The Origins of the Universe: Galaxies

The Dark Matter of the Universe

There is strong evidence that the Universe consists primarily of dark (non-luminous) matter, also that this matter is of an exotic non-baryonic form. Estimates of the density parameter Omega vary on different lengthscales:

Luminous matter:

A simple addition over all the luminous material - stars and hot gas - within the optical radius of galaxies yields a non-dynamical estimate for the mass density, Omega ~0.005. This is a lower limit for the baryonic density which can be extended by integrating over the total background luminosity of the Universe, but it still yields only Omega ~0.04. Further baryons could have condensed into Jupiter’s or low luminosity red and brown dwarves.

Ellipticals and spirals:

Dynamical estimates for the mass-to-light ratio of elliptical galaxies apply the virial theorem by measuring the velocity dispersion; typically, this yields M/L ~7. For spirals, the measurement of disk rotation curves out to the optical radius (ignoring the outer halo), yields M/L ~4-10. Using these determinations, the mass in the Universe is Omega ~0.016. However, the rotation curves of spirals can be measured further out into the halo by observing globular clusters beyond the disk. There are strong indications that there is up to ten times more dark matter associated with each galaxy than the previous estimate, yielding Omega ~0.15.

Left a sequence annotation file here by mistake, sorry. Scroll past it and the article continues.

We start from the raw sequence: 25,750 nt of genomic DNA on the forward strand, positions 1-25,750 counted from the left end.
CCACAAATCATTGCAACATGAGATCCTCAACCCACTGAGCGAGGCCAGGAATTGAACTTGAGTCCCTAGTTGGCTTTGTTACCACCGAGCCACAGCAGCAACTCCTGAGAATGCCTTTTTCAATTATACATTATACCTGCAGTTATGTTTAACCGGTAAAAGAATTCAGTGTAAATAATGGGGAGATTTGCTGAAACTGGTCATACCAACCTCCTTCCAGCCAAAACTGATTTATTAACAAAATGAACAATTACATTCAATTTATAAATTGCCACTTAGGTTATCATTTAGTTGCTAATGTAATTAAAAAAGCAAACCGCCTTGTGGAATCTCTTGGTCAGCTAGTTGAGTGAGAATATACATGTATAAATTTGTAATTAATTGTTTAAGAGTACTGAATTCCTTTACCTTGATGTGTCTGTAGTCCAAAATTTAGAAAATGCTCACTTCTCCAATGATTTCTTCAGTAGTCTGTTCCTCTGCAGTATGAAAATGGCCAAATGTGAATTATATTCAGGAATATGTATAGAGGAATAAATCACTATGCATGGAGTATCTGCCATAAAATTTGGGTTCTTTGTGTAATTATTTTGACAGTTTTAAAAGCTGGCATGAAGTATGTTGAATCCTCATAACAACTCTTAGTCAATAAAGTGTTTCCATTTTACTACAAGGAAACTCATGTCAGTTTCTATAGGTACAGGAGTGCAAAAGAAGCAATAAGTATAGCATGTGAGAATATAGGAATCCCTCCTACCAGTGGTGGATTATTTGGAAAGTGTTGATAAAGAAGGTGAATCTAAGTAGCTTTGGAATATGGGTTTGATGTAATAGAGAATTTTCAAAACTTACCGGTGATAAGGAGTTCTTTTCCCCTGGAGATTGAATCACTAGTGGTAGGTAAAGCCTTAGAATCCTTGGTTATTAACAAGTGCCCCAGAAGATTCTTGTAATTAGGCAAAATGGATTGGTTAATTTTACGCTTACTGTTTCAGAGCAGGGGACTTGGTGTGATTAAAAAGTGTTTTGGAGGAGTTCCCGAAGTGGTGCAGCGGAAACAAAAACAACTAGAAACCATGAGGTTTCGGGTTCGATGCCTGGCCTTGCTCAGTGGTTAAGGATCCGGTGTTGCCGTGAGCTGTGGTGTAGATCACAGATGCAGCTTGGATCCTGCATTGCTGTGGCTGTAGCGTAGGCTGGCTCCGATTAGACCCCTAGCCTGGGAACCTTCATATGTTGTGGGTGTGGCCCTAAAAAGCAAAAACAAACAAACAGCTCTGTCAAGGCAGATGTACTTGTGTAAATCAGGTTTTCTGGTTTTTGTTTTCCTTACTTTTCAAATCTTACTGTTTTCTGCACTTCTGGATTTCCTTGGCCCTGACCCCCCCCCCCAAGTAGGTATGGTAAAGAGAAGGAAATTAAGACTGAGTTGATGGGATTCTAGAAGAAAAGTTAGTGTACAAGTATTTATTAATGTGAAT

Clusters of galaxies:

The virial theorem can also be applied to determine the mass of clusters from the dynamics of its galaxies. However, there is some uncertainty as to whether clusters of galaxies have had sufficient time to properly virialize their internal motion. Nevertheless, such estimates indicate much larger mass-to-light ratios M/L ~300, giving an overall mass density Omega ~0.2 (± 0.1).

Deep redshift galaxy surveys:

Comprehensive surveys of infra-red and other galaxies have gone out to distances in excess of 200Mpc. From large-scale velocities, it is possible using linear theory to estimate the homogeneous mass density. These gives rather uncertain determinations, Omega ~0.8 (± 0.5).

The Origin of Large-Scale Structure

There are strong reasons to believe that the fluctuations which seeded the large-scale structure of the Universe must have been primordial in origin, that is, associated with some of the very earliest times after the Big Bang. The primary candidates at the present time are (1) topological defects, such as cosmic strings and textures, or (2) inflationary scenarios. For a direct comparison between these models refer to the origin of fluctuations in the cosmic microwave background radiation.